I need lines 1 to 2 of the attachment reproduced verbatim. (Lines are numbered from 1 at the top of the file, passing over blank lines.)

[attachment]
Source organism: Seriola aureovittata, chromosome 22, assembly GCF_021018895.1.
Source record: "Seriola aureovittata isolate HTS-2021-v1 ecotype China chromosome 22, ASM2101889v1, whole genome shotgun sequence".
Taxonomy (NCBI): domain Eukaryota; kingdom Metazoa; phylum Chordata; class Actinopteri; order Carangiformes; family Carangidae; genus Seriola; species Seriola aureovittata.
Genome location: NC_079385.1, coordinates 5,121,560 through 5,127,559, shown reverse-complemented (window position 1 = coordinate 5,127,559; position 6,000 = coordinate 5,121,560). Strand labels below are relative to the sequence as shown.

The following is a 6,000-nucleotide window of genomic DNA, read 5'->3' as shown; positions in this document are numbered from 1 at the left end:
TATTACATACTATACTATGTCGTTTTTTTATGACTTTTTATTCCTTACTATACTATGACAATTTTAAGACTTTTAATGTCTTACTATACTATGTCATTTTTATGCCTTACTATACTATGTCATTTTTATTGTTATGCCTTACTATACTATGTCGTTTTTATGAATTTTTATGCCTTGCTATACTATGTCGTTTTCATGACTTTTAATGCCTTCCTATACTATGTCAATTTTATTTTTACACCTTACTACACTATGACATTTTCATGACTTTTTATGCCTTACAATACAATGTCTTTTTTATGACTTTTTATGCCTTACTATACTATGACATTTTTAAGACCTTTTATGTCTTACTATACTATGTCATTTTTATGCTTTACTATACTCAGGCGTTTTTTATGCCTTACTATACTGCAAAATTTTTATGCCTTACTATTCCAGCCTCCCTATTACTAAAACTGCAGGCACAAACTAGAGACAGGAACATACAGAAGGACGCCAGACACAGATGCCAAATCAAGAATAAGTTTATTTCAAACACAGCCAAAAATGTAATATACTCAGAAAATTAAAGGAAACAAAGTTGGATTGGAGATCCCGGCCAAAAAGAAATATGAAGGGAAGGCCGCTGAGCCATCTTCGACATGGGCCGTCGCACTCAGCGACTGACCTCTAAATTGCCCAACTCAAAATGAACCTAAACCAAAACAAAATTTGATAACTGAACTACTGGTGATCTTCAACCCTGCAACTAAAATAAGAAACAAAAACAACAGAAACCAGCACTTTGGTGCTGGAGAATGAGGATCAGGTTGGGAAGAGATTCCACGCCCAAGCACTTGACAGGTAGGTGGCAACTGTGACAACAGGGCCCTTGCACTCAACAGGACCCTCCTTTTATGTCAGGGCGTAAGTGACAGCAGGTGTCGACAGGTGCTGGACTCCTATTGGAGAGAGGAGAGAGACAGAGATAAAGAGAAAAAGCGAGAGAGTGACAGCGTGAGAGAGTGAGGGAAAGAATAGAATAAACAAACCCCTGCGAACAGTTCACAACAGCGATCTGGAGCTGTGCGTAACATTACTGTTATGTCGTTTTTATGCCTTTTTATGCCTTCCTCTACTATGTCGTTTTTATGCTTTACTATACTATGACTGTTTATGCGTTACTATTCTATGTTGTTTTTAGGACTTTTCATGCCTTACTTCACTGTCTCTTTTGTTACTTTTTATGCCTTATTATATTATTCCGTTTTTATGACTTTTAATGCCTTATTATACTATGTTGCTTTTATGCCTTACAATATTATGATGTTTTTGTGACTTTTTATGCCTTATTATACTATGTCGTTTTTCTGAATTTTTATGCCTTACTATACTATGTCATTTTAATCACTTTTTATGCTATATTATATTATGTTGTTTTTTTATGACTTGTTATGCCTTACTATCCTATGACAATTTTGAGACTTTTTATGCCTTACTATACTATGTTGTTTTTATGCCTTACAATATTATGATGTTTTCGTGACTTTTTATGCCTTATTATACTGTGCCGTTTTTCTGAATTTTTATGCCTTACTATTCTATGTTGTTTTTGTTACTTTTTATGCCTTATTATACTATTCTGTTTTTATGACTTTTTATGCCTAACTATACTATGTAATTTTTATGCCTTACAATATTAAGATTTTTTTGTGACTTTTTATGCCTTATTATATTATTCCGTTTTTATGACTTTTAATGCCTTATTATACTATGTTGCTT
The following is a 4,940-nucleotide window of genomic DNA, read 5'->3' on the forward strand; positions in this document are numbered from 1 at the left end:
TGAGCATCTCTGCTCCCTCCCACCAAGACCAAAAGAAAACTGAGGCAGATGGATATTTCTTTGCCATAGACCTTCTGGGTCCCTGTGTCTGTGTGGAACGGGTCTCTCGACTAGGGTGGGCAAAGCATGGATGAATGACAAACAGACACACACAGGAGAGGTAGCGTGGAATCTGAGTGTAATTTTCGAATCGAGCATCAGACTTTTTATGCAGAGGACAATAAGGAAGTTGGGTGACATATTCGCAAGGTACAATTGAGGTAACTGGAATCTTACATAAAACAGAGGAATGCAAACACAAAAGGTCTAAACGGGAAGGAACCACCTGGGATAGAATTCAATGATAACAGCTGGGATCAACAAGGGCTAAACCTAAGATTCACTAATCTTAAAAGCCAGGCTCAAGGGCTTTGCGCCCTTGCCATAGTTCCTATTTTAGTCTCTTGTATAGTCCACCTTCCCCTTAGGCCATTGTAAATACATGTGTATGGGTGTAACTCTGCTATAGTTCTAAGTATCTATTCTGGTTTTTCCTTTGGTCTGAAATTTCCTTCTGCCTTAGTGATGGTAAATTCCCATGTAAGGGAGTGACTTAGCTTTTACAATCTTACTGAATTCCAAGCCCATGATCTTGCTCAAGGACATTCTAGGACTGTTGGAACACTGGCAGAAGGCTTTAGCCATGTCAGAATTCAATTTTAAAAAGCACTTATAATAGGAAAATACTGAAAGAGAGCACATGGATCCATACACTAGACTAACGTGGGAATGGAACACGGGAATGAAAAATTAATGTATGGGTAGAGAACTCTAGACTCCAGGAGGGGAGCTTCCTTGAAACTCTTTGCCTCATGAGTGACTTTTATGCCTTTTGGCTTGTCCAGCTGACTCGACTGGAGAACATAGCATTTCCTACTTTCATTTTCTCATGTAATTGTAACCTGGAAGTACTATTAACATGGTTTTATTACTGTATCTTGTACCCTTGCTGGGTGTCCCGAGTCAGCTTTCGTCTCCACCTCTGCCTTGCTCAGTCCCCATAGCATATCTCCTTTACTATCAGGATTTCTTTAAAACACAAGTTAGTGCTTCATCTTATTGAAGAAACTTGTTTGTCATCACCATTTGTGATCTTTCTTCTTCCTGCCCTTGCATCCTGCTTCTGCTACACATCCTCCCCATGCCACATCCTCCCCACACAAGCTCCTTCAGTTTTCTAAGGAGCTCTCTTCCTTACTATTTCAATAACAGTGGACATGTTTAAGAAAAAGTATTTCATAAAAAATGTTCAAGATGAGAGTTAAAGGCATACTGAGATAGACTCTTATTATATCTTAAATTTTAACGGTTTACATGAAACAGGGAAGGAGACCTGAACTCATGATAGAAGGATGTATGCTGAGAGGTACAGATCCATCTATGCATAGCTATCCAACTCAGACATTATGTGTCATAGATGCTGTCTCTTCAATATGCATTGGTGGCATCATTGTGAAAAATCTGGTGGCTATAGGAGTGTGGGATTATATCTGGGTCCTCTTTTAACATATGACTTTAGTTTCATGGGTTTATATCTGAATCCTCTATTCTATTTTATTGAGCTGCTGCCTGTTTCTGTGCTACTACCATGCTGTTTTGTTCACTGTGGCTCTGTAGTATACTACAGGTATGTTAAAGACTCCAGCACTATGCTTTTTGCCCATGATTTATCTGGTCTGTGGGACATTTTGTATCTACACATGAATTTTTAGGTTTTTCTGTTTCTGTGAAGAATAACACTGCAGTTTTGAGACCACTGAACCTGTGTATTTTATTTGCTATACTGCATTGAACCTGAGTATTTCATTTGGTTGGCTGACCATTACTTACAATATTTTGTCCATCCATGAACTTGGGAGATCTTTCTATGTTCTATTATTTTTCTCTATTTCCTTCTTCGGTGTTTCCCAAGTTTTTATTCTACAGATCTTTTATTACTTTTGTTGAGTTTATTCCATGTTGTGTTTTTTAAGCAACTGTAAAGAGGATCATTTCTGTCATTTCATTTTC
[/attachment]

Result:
Source organism: Seriola aureovittata, chromosome 22, assembly GCF_021018895.1.
Source record: "Seriola aureovittata isolate HTS-2021-v1 ecotype China chromosome 22, ASM2101889v1, whole genome shotgun sequence".